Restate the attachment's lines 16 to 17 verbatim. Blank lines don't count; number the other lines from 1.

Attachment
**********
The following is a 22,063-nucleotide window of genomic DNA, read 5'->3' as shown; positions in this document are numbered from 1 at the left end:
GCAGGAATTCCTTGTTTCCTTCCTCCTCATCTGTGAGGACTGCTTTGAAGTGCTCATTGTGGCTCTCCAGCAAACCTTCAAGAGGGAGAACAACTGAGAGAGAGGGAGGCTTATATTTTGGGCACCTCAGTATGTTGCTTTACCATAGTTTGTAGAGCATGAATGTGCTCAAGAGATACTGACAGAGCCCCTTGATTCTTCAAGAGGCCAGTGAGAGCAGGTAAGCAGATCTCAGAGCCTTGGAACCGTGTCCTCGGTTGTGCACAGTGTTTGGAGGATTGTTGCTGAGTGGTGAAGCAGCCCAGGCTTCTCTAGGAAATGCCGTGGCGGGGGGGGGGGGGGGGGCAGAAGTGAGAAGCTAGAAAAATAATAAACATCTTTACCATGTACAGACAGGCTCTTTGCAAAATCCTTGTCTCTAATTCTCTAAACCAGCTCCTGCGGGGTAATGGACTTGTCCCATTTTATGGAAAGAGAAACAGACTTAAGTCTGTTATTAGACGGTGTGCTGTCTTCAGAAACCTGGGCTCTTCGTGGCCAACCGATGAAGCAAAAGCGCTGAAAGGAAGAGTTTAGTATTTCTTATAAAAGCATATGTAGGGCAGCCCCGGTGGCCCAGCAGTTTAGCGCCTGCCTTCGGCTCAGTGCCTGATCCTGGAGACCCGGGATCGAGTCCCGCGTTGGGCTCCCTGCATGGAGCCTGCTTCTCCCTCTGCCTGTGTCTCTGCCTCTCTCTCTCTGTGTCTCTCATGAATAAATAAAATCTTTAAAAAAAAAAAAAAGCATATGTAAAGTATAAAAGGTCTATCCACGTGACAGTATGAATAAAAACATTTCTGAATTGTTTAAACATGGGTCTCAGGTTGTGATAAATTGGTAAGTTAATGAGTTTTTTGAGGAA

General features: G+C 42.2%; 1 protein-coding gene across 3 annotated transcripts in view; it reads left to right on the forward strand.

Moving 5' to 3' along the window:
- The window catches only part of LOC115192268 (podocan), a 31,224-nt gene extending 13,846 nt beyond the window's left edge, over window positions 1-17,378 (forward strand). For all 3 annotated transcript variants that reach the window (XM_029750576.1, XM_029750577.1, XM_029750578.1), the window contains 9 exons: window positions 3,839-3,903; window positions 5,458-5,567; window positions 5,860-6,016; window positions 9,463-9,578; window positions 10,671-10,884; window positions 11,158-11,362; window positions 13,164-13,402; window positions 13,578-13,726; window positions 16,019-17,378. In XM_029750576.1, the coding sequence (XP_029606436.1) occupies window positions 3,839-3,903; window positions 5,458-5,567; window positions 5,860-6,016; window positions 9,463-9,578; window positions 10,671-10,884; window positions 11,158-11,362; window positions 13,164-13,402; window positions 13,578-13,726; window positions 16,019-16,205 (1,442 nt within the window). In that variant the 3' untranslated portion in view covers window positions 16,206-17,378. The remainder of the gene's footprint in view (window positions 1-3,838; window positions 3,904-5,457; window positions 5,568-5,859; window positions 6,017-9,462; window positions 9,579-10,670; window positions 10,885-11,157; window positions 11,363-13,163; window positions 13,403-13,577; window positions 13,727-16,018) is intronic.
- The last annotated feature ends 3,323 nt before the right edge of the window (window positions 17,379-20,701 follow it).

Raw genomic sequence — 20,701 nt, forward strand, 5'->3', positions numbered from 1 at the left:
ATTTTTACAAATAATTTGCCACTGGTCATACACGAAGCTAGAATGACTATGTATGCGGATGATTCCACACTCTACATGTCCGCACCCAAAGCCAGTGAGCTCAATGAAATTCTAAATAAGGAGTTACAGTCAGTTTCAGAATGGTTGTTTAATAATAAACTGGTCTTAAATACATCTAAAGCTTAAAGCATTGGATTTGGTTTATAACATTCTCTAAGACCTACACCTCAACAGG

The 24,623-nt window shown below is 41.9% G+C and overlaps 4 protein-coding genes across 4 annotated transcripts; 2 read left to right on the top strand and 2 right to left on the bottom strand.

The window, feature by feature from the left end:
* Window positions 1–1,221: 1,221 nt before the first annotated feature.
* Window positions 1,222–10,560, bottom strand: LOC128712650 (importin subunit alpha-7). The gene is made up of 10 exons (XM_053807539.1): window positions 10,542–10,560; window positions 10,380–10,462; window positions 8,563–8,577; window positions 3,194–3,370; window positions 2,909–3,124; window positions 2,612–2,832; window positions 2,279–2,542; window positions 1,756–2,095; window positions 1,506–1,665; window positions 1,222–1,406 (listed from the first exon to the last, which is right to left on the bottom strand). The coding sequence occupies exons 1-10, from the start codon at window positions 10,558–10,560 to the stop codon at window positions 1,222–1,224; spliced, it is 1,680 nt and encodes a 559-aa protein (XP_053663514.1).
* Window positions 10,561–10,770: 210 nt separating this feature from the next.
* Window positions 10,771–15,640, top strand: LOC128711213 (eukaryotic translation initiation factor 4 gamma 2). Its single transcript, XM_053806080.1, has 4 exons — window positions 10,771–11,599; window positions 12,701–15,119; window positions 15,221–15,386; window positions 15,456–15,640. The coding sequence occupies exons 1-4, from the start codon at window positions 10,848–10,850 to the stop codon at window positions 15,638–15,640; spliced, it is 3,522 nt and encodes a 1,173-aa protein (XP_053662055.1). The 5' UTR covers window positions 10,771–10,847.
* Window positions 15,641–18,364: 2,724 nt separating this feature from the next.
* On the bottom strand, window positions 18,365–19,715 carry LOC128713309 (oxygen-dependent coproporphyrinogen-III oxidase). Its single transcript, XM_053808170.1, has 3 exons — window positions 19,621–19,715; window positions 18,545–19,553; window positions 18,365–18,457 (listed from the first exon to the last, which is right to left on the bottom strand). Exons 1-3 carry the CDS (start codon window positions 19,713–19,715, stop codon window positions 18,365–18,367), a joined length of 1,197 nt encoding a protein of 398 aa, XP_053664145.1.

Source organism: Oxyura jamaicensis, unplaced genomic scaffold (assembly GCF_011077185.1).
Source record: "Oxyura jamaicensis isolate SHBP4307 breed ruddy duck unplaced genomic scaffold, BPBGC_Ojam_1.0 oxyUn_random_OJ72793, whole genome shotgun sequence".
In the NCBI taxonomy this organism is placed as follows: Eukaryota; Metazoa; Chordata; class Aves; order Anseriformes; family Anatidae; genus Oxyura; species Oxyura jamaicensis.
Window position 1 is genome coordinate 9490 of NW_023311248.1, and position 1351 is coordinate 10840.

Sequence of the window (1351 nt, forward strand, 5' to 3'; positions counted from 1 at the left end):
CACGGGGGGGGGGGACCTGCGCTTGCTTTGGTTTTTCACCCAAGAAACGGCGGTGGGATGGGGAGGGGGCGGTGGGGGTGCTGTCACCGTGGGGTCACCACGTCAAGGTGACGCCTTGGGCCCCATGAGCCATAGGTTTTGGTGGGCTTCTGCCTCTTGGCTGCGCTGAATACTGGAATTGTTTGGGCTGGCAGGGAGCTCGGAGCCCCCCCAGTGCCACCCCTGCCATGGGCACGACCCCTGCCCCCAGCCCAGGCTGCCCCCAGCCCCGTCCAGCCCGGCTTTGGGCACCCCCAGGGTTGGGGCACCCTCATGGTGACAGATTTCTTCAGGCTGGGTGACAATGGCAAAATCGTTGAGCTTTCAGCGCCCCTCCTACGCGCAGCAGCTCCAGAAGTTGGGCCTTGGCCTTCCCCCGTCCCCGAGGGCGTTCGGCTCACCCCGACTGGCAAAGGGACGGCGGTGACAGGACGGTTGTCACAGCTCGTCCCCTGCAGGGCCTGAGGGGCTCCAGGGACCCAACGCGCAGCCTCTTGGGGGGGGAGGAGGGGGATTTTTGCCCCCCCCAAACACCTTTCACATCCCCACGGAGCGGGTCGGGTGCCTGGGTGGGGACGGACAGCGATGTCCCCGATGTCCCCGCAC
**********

* On the bottom strand, window positions 18,365–19,715 carry LOC128713309 (oxygen-dependent coproporphyrinogen-III oxidase). Its single transcript, XM_053808170.1, has 3 exons — window positions 19,621–19,715; window positions 18,545–19,553; window positions 18,365–18,457 (listed from the first exon to the last, which is right to left on the bottom strand). Exons 1-3 carry the CDS (start codon window positions 19,713–19,715, stop codon window positions 18,365–18,367), a joined length of 1,197 nt encoding a protein of 398 aa, XP_053664145.1.

Source organism: Oxyura jamaicensis, unplaced genomic scaffold (assembly GCF_011077185.1).